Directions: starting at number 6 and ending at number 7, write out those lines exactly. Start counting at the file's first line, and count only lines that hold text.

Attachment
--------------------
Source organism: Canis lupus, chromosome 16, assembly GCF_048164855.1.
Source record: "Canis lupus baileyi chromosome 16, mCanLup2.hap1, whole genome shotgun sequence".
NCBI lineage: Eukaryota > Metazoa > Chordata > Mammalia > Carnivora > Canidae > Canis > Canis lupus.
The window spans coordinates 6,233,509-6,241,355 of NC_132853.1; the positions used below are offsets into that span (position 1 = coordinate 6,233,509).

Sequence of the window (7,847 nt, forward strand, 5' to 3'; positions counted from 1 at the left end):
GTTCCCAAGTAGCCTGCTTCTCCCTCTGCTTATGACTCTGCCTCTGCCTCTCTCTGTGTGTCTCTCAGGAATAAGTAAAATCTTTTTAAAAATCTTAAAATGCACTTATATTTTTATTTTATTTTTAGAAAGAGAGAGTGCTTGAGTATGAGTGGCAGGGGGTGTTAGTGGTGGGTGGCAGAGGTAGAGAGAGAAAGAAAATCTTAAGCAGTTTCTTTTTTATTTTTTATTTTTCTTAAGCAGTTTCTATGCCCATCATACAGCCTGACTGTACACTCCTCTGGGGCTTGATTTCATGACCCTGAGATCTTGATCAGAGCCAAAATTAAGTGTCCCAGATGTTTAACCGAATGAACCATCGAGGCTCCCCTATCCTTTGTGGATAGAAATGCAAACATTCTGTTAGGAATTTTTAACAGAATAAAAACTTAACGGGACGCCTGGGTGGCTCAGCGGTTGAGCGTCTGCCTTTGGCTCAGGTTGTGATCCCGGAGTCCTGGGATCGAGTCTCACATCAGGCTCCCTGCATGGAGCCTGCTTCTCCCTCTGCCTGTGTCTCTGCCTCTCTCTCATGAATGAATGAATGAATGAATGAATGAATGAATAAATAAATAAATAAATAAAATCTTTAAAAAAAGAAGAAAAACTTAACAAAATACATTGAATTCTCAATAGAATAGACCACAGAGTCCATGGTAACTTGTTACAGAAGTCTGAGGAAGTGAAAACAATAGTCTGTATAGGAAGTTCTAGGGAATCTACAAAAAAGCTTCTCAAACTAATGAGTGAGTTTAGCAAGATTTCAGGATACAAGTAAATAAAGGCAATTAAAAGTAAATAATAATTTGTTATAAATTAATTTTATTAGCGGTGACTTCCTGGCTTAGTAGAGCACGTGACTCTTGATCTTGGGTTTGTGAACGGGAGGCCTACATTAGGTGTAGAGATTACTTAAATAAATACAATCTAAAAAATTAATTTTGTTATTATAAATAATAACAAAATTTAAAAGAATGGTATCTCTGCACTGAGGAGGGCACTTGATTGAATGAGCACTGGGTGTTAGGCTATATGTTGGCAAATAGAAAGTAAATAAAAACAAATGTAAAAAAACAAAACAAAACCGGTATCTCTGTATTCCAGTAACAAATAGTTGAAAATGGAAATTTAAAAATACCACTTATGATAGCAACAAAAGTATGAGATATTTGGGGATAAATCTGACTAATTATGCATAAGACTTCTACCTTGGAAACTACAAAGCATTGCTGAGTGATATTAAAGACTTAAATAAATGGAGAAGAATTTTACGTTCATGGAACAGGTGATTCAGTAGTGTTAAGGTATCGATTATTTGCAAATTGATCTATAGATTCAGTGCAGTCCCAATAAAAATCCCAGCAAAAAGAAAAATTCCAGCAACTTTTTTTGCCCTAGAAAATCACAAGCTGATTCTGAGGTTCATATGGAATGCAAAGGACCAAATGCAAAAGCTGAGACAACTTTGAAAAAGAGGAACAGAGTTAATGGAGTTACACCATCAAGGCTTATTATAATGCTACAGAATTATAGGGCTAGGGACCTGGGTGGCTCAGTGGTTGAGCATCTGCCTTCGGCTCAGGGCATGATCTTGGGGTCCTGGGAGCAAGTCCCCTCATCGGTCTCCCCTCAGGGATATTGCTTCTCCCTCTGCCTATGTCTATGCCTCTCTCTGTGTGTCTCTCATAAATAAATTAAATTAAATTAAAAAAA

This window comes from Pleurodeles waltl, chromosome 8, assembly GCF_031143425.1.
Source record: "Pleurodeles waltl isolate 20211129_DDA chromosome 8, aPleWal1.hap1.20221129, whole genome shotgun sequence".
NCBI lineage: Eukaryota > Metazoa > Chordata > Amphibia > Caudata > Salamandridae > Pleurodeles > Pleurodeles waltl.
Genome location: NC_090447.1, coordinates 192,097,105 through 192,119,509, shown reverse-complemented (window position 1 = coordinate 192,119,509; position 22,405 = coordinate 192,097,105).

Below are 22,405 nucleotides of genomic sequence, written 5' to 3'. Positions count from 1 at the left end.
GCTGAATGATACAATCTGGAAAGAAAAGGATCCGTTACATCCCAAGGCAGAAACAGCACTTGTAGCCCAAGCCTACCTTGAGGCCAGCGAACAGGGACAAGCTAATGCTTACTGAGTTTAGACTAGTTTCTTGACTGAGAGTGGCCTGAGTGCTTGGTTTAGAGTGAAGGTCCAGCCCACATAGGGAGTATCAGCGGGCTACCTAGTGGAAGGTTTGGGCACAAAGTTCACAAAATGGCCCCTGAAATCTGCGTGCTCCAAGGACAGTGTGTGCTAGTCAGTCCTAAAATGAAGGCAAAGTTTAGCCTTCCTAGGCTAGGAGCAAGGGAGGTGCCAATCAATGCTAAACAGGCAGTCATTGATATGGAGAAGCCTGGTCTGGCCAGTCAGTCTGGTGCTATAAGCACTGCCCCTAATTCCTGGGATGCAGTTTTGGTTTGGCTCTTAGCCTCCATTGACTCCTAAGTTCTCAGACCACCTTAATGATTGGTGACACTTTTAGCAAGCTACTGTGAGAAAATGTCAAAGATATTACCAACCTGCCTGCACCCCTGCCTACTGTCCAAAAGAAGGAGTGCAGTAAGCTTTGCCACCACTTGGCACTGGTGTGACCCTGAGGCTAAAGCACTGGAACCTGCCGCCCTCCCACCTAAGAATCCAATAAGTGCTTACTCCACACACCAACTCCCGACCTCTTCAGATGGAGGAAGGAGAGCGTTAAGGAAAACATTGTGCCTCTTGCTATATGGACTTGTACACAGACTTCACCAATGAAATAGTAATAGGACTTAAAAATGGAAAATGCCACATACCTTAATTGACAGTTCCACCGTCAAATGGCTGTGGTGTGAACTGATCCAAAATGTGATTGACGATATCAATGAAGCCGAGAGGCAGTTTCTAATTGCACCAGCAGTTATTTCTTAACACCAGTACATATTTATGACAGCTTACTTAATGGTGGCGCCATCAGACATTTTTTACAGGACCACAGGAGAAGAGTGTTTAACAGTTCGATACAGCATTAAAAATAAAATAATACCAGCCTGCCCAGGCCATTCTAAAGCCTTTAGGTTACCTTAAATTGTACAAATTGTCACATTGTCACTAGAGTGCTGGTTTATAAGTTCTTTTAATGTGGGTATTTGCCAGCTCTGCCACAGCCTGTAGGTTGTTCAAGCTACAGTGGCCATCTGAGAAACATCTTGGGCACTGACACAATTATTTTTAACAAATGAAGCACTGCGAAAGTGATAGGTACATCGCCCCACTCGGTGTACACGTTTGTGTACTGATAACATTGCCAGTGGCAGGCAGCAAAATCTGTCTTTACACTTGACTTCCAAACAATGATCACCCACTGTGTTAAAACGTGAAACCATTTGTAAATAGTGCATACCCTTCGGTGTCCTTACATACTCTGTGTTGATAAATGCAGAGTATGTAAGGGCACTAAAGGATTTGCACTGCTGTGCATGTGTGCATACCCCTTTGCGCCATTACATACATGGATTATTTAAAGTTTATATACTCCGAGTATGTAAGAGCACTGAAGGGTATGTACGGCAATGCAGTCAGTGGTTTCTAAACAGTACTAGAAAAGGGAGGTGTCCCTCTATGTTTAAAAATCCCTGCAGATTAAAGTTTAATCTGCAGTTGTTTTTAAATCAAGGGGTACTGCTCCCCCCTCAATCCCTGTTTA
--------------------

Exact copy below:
GTTCCCAAGTAGCCTGCTTCTCCCTCTGCTTATGACTCTGCCTCTGCCTCTCTCTGTGTGTCTCTCAGGAATAAGTAAAATCTTTTTAAAAATCTTAAAATGCACTTATATTTTTATTTTATTTTTAGAAAGAGAGAGTGCTTGAGTATGAGTGGCAGGGGGTGTTAGTGGTGGGTGGCAGAGGTAGAGAGAGAAAGAAAATCTTAAGCAGTTTCTTTTTTATTTTTTATTTTTCTTAAGCAGTTTCTATGCCCATCATACAGCCTGACTGTACACTCCTCTGGGGCTTGATTTCATGACCCTGAGATCTTGATCAGAGCCAAAATTAAGTGTCCCAGATGTTTAACCGAATGAACCATCGAGGCTCCCCTATCCTTTGTGGATAGAAATGCAAACATTCTGTTAGGAATTTTTAACAGAATAAAAACTTAACGGGACGCCTGGGTGGCTCAGCGGTTGAGCGTCTGCCTTTGGCTCAGGTTGTGATCCCGGAGTCCTGGGATCGAGTCTCACATCAGGCTCCCTGCATGGAGCCTGCTTCTCCCTCTGCCTGTGTCTCTGCCTCTCTCTCATGAATGAATGAATGAATGAATGAATGAATGAATAAATAAATAAATAAATAAAATCTTTAAAAAAAGAAGAAAAACTTAACAAAATACATTGAATTCTCAATAGAATAGACCACAGAGTCCATGGTAACTTGTTACAGAAGTCTGAGGAAGTGAAAACAATAGTCTGTATAGGAAGTTCTAGGGAATCTACAAAAAAGCTTCTCAAACTAATGAGTGAGTTTAGCAAGATTTCAGGATACAAGTAAATAAAGGCAATTAAAAGTAAATAATAATTTGTTATAAATTAATTTTATTAGCGGTGACTTCCTGGCTTAGTAGAGCACGTGACTCTTGATCTTGGGTTTGTGAACGGGAGGCCTACATTAGGTGTAGAGATTACTTAAATAAATACAATCTAAAAAATTAATTTTGTTATTATAAATAATAACAAAATTTAAAAGAATGGTATCTCTGCACTGAGGAGGGCACTTGATTGAATGAGCACTGGGTGTTAGGCTATATGTTGGCAAATAGAAAGTAAATAAAAACAAATGTAAAAAAACAAAACAAAACCGGTATCTCTGTATTCCAGTAACAAATAGTTGAAAATGGAAATTTAAAAATACCACTTATGATAGCAACAAAAGTATGAGATATTTGGGGATAAATCTGACTAATTATGCATAAGACTTCTACCTTGGAAACTACAAAGCATTGCTGAGTGATATTAAAGACTTAAATAAATGGAGAAGAATTTTACGTTCATGGAACAGGTGATTCAGTAGTGTTAAGGTATCGATTATTTGCAAATTGATCTATAGATTCAGTGCAGTCCCAATAAAAATCCCAGCAAAAAGAAAAATTCCAGCAACTTTTTTTGCCCTAGAAAATCACAAGCTGATTCTGAGGTTCATATGGAATGCAAAGGACCAAATGCAAAAGCTGAGACAACTTTGAAAAAGAGGAACAGAGTTAATGGAGTTACACCATCAAGGCTTATTATAATGCTACAGAATTATAGGGCTAGGGACCTGGGTGGCTCAGTGGTTGAGCATCTGCCTTCGGCTCAGGGCATGATCTTGGGGTCCTGGGAGCAAGTCCCCTCATCGGTCTCCCCTCAGGGATATTGCTTCTCCCTCTGCCTATGTCTATGCCTCTCTCTGTGTGTCTCTCATAAATAAATTAAATTAAATTAAAAAAA

This window comes from Pleurodeles waltl, chromosome 8, assembly GCF_031143425.1.